To 1784-Boris, there is too close a fit between the two timescales to be a coincidence. Global cooling, or “climate change” as he prefers to call it, is a menace that could wipe out civilization if it continued. On present trends, if coal usage continued to increase, global temperatures would drop another 4 degrees Celsius by 2000, which would be enough to destroy British agriculture and starve the rapidly growing British population. For Boris, the only solution is sharp restriction on coal burning, limiting domestic use of coal and banning dangerous new applications such as steam engines. The new-fangled economist Adam Smith has suggested a “sulphur tax” to reduce the use of sulphur-emitting coal, but Boris believes it is much more effective for the government to issue decrees than to rely on a complicated and inefficient “free market” to achieve necessary social goals.
1784-Boris is confident that even though the use of steam engines is growing, they are no more than peripheral to the British economy. The Dutch have developed windmill technology to a high level, using them to pump water out of mines. This could be done in Britain; the intermittent nature of wind power is not a problem, since if water accumulates, it can be pumped out when the next windy day occurs. Water-mill power also is used in the newly growing textile industry and seems perfectly satisfactory. Yes, Boulton and Watt are selling a few steam engines to that industry, but their engines appear to have only modest advantages over water-mill power, and they are far more difficult and indeed dangerous to work with. 1784-Boris has heard that James Watt is working on a steam engine with a condenser, which would be more efficient, and has patented some new ideas, but so far the advantages of steam engines are pretty marginal. Thus, the costs of a ban on steam engines are modest, while the environmental benefits are of great importance. All 1784-Boris’s friends, whose London town houses and country estates are made filthy and noisy by the new devices, will thank him for this new decree.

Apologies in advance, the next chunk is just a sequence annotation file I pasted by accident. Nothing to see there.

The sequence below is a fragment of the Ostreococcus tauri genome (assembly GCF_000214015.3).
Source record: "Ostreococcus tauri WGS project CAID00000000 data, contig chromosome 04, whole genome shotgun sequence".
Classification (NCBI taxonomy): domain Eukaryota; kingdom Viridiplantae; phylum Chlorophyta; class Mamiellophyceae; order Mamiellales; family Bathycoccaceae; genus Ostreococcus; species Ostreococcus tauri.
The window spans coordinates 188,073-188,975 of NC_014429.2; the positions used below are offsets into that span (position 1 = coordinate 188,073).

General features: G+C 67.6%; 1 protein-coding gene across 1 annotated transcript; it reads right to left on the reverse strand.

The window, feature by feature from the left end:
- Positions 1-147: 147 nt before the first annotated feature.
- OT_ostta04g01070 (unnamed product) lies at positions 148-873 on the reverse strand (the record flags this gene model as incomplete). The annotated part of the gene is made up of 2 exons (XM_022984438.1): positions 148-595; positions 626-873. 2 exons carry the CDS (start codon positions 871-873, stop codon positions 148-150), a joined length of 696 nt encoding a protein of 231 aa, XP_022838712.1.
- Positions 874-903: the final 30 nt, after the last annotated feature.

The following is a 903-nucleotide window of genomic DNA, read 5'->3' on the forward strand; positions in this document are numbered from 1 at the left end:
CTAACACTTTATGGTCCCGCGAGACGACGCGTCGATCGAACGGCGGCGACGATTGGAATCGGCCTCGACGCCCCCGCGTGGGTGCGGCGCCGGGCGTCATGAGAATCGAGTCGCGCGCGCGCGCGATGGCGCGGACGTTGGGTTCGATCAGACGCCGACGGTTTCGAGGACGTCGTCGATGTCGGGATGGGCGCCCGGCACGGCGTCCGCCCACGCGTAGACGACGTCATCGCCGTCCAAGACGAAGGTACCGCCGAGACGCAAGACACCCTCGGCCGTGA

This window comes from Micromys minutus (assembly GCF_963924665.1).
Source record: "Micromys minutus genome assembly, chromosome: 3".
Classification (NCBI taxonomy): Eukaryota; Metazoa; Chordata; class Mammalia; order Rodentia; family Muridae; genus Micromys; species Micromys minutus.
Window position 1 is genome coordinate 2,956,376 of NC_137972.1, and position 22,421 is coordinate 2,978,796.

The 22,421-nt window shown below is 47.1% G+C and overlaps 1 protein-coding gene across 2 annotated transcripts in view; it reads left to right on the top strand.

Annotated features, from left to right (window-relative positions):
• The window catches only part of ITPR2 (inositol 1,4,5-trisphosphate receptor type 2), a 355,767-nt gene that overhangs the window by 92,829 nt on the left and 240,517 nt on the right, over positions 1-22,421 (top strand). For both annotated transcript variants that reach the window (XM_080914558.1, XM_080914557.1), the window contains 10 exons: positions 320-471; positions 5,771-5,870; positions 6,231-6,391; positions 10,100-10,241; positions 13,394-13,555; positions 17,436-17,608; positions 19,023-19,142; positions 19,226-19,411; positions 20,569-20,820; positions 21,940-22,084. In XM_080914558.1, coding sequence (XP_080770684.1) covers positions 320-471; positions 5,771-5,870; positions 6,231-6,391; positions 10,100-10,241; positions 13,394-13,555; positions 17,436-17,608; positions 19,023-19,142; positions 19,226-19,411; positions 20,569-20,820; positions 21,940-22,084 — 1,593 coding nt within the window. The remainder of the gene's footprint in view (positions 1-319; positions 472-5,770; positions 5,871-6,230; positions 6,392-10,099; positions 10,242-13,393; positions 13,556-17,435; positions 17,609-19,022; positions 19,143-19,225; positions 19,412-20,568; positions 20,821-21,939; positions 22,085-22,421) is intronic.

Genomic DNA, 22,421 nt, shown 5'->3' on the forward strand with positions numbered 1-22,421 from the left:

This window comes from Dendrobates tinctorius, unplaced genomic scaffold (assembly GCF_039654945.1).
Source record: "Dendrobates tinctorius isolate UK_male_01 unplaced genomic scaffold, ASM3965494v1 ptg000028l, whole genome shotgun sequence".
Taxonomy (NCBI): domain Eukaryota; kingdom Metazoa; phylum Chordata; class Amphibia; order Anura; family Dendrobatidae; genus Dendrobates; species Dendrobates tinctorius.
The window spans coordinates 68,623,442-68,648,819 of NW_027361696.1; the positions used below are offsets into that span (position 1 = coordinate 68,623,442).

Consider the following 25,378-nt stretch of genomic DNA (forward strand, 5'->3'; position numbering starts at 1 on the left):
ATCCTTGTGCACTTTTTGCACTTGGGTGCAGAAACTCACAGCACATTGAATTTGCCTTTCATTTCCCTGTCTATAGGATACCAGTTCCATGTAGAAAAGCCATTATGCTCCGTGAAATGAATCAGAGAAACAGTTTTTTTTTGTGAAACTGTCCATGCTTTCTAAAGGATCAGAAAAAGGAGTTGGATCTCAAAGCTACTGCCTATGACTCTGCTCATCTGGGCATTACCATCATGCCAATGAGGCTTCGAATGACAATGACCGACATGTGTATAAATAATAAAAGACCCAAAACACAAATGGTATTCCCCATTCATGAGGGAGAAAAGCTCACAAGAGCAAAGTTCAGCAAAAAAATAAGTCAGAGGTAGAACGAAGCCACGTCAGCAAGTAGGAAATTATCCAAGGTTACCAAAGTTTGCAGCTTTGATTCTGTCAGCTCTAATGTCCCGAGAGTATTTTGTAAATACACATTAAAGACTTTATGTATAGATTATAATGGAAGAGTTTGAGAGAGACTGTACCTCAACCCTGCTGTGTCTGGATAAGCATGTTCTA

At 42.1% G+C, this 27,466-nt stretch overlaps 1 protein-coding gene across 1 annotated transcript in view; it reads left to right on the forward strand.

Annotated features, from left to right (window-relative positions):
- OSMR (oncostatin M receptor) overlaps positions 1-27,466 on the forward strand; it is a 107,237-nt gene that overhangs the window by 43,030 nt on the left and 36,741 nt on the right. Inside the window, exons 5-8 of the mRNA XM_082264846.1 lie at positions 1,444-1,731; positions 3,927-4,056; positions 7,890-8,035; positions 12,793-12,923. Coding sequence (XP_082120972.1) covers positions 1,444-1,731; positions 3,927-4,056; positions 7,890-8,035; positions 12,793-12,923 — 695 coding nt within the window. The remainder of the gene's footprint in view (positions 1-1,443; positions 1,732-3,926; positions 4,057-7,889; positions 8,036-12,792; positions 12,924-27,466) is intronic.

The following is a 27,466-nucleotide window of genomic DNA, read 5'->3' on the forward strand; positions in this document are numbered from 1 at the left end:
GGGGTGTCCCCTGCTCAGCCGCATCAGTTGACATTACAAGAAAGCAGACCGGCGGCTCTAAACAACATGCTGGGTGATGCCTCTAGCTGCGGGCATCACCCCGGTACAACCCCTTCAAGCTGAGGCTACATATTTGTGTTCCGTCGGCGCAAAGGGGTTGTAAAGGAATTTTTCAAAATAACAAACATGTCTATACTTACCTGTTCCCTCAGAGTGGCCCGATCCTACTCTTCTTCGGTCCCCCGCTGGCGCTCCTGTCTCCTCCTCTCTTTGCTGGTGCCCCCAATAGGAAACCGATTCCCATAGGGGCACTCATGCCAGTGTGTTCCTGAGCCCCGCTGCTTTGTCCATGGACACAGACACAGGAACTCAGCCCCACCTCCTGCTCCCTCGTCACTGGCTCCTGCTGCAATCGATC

1784-Boris’s new regulation is relatively easy to enforce. There are only a few factories making steam engines, which can be forced to close, and the engines themselves are so noisy they can be heard half a mile away. The mines will adapt, though mines that have been using Newcomen engines since 1710 or so have a justified case for compensation, and some flood-prone workings will have to be abandoned. The textile business can easily continue with water-mill power, although its growth will be steady rather than spectacular.